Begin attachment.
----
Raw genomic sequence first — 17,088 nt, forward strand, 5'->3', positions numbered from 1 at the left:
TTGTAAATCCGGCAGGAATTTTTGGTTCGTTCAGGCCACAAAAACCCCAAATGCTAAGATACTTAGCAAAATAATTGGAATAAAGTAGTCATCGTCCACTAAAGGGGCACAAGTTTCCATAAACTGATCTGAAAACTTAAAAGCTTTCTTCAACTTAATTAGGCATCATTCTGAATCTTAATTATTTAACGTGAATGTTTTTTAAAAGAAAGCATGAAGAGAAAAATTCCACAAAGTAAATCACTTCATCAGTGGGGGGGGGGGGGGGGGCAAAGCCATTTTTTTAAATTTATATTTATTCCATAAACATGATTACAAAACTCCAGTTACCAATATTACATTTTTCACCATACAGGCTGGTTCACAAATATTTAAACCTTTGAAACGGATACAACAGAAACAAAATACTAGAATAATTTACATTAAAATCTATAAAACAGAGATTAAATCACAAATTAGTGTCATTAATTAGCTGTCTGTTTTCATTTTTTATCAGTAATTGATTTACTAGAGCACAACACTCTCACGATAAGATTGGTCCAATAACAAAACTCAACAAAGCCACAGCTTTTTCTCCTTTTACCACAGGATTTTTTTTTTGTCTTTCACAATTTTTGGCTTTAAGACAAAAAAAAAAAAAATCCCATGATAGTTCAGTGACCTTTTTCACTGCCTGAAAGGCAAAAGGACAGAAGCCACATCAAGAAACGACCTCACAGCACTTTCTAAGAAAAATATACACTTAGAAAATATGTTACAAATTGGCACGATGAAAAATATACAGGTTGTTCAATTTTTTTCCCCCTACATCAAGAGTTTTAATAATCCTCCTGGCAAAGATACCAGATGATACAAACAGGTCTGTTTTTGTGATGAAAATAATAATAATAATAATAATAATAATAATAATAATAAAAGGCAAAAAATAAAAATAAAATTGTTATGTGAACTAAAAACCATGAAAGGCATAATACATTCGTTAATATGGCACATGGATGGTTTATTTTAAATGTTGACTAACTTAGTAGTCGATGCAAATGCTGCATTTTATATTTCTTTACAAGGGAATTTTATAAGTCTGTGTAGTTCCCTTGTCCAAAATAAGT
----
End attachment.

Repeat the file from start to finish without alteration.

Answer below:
Raw genomic sequence first — 17,088 nt, forward strand, 5'->3', positions numbered from 1 at the left:
TTGTAAATCCGGCAGGAATTTTTGGTTCGTTCAGGCCACAAAAACCCCAAATGCTAAGATACTTAGCAAAATAATTGGAATAAAGTAGTCATCGTCCACTAAAGGGGCACAAGTTTCCATAAACTGATCTGAAAACTTAAAAGCTTTCTTCAACTTAATTAGGCATCATTCTGAATCTTAATTATTTAACGTGAATGTTTTTTAAAAGAAAGCATGAAGAGAAAAATTCCACAAAGTAAATCACTTCATCAGTGGGGGGGGGGGGGGGGGCAAAGCCATTTTTTTAAATTTATATTTATTCCATAAACATGATTACAAAACTCCAGTTACCAATATTACATTTTTCACCATACAGGCTGGTTCACAAATATTTAAACCTTTGAAACGGATACAACAGAAACAAAATACTAGAATAATTTACATTAAAATCTATAAAACAGAGATTAAATCACAAATTAGTGTCATTAATTAGCTGTCTGTTTTCATTTTTTATCAGTAATTGATTTACTAGAGCACAACACTCTCACGATAAGATTGGTCCAATAACAAAACTCAACAAAGCCACAGCTTTTTCTCCTTTTACCACAGGATTTTTTTTTTGTCTTTCACAATTTTTGGCTTTAAGACAAAAAAAAAAAAAATCCCATGATAGTTCAGTGACCTTTTTCACTGCCTGAAAGGCAAAAGGACAGAAGCCACATCAAGAAACGACCTCACAGCACTTTCTAAGAAAAATATACACTTAGAAAATATGTTACAAATTGGCACGATGAAAAATATACAGGTTGTTCAATTTTTTTCCCCCTACATCAAGAGTTTTAATAATCCTCCTGGCAAAGATACCAGATGATACAAACAGGTCTGTTTTTGTGATGAAAATAATAATAATAATAATAATAATAATAATAATAATAAAAGGCAAAAAATAAAAATAAAATTGTTATGTGAACTAAAAACCATGAAAGGCATAATACATTCGTTAATATGGCACATGGATGGTTTATTTTAAATGTTGACTAACTTAGTAGTCGATGCAAATGCTGCATTTTATATTTCTTTACAAGGGAATTTTATAAGTCTGTGTAGTTCCCTTGTCCAAAATAAGT